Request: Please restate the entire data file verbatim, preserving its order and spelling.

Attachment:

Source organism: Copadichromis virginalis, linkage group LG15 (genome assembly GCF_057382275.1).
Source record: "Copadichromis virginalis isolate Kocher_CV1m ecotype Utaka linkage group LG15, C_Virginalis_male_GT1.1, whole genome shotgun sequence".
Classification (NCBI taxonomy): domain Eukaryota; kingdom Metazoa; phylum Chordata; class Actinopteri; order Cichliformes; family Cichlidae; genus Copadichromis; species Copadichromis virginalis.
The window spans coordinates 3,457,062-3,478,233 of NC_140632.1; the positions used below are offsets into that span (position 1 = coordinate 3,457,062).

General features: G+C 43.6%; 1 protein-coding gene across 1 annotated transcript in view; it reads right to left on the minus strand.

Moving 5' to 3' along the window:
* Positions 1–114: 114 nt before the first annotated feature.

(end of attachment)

Source organism: Copadichromis virginalis, linkage group LG15 (genome assembly GCF_057382275.1).
Source record: "Copadichromis virginalis isolate Kocher_CV1m ecotype Utaka linkage group LG15, C_Virginalis_male_GT1.1, whole genome shotgun sequence".
Classification (NCBI taxonomy): domain Eukaryota; kingdom Metazoa; phylum Chordata; class Actinopteri; order Cichliformes; family Cichlidae; genus Copadichromis; species Copadichromis virginalis.
The window spans coordinates 3,457,062-3,478,233 of NC_140632.1; the positions used below are offsets into that span (position 1 = coordinate 3,457,062).

General features: G+C 43.6%; 1 protein-coding gene across 1 annotated transcript in view; it reads right to left on the minus strand.

Moving 5' to 3' along the window:
* Positions 1–114: 114 nt before the first annotated feature.